For average hay with a protein content of about 10%, you are probably looking at supplementing the foal between 100-250 g of protein per day, less if your hay has more protein. This amount of protein can be found in the foal ration of your choice.
Here is the feeding instruction found on 4 bags of popular foal ration available here in Alberta:
“Feed 1 to 3 kg of feed per day”
With a protein content of 17% this feed yields between 170 gr to 510 gr of protein per day.
“For a foal that weights 450 lbs feed 1.1 kg of feed per day”
With a protein content of 32% that yields 352 gr of protein per day
“Feed between 1 and 3 kg of feed per day”
With a protein content of 16% that yields 160 to 480 gr of protein per day.
“Feed 1% of body weight”
For a foal that is 250 kg (550lbs)-its 2.5 kg with a protein content of 16% that yields 400 gr of protein per day.
(BTW: In this case, it represented 25 cups of pellets…. :-O)
Based on those numbers and my hay analysis, all 4 commercial feeds provide substantially more protein than my foals need. I, therefore, don’t feed the full quantity.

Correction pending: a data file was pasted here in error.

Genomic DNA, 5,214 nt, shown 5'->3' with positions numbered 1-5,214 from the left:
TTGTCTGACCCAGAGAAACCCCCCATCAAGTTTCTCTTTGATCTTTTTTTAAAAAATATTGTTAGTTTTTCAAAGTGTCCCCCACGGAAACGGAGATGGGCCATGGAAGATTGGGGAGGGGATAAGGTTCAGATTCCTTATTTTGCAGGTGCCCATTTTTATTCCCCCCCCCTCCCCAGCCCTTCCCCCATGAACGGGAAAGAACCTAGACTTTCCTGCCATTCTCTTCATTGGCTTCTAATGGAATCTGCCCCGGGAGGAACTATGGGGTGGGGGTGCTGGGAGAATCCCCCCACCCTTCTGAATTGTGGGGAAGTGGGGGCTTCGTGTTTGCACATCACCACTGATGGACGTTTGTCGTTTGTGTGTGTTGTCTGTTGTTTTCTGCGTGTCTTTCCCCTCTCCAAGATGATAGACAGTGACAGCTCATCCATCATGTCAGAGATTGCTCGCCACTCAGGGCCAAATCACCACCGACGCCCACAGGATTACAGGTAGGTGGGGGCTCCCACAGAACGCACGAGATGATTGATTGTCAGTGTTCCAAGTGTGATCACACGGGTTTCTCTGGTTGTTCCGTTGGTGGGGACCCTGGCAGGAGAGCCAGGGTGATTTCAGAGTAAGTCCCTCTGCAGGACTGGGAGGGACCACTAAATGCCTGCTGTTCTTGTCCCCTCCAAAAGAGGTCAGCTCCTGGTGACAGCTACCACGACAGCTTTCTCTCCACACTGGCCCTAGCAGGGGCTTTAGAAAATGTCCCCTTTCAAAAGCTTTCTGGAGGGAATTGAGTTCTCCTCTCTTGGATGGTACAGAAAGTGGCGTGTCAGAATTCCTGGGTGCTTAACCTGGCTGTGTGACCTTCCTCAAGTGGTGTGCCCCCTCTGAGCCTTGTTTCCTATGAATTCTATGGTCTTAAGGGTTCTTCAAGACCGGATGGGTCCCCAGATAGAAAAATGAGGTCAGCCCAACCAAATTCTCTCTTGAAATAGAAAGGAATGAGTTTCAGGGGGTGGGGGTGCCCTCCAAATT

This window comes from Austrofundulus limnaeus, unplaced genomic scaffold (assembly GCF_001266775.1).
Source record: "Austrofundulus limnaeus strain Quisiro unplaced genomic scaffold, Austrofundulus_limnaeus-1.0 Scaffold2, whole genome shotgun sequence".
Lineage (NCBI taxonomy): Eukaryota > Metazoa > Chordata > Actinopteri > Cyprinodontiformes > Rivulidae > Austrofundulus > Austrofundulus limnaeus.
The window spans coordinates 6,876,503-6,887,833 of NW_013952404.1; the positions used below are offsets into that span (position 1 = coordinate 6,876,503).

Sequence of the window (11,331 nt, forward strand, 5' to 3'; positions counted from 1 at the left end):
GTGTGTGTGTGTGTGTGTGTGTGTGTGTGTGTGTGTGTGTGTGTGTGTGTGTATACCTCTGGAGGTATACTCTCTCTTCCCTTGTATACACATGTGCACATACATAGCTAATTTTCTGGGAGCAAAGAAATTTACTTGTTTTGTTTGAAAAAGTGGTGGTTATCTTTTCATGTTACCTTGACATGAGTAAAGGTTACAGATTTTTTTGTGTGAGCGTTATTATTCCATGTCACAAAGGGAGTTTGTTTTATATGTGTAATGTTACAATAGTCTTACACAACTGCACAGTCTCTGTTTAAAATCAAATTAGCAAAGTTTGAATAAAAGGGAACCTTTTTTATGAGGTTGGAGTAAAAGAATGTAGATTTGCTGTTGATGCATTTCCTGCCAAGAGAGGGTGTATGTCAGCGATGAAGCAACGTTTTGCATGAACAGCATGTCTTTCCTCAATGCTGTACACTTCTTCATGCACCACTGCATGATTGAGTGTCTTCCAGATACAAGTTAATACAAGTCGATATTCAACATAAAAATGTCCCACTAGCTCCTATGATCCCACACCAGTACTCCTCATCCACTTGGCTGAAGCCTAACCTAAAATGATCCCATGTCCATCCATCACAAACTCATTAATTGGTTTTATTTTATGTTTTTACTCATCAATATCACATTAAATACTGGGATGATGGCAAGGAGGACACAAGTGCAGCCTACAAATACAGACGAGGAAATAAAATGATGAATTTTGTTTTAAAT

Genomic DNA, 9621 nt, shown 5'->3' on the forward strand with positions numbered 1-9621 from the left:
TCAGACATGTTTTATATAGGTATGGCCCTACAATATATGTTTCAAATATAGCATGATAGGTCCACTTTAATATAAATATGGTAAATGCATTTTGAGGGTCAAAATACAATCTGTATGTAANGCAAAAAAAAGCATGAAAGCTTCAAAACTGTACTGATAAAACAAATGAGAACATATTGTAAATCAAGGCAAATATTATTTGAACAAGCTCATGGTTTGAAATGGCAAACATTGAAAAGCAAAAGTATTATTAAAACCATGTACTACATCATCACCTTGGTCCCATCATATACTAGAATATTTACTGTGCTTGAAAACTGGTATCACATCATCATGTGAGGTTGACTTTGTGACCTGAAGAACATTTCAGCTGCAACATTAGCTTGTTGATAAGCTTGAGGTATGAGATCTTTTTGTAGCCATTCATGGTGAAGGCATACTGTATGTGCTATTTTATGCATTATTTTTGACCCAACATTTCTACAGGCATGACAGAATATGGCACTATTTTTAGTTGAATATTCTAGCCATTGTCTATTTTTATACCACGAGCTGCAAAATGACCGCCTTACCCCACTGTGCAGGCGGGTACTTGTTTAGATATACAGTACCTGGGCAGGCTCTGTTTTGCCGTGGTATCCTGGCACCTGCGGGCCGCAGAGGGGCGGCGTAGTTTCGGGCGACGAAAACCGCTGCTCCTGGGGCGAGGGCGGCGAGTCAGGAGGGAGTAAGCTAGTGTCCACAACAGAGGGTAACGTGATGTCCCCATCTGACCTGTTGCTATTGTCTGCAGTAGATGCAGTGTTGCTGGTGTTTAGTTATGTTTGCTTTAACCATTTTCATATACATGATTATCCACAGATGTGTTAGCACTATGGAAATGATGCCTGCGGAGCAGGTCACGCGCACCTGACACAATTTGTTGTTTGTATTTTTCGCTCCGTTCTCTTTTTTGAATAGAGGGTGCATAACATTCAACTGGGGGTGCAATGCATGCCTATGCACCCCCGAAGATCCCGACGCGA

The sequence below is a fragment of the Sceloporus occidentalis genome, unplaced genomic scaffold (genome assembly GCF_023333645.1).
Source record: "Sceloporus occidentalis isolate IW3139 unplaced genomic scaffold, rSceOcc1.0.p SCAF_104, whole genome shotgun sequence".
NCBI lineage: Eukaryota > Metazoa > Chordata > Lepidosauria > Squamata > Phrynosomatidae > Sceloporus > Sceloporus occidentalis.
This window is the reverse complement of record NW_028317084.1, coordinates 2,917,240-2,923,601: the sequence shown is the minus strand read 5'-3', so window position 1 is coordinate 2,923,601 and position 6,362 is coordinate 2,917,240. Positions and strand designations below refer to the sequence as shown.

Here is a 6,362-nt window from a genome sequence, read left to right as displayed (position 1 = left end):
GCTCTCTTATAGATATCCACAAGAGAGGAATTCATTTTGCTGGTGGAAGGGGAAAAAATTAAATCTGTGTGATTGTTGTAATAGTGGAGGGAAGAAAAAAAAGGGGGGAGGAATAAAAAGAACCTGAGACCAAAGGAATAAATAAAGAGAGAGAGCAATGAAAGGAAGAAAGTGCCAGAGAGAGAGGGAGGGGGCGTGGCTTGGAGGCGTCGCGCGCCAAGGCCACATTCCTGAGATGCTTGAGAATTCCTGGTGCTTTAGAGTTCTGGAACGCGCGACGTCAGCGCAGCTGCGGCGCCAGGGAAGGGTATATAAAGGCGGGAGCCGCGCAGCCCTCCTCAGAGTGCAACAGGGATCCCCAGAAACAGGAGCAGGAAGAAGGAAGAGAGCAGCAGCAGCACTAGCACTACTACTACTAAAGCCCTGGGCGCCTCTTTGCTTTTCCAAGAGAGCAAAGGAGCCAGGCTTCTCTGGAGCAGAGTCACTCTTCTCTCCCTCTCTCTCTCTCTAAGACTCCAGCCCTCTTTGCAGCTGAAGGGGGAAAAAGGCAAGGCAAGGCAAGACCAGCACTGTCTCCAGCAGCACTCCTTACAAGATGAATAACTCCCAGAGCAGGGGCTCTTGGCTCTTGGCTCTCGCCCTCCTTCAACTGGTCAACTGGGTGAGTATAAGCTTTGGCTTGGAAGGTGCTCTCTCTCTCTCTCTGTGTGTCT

BUT: they have to make recommendations without knowing the protein content of your hay! So test your hay so you know if you need to feed 1 kg or 3kg. And remember to feed by weight.
For reference (although you should weigh your scoops to make sure) a scoop of the rations we feed here are between 400g (Purina Optimal) and 800g (Hoffman Developer) depending on the brand and each provides around 130-140 g of protein.
However, like it was touched on in a previous blog: choose a supplement with limited starch and sugar if at all possible. Consider supplementing with some soaked alfalfa pellets (roughly 15% of protein). Oilseed meal is also a good source of protein (Horse Power powder contains 17% of protein and is mostly derived from canola oil seed meal-what remains of the canola once the oil has been extracted- one little scoop contains almost 25 g of protein. Flaxseed meal contains as much as 34% proteins!)
Other considerations such as mineral content, calcium and phosphorus balance, Zinc, and Copper balance will be explored in another post at a later date.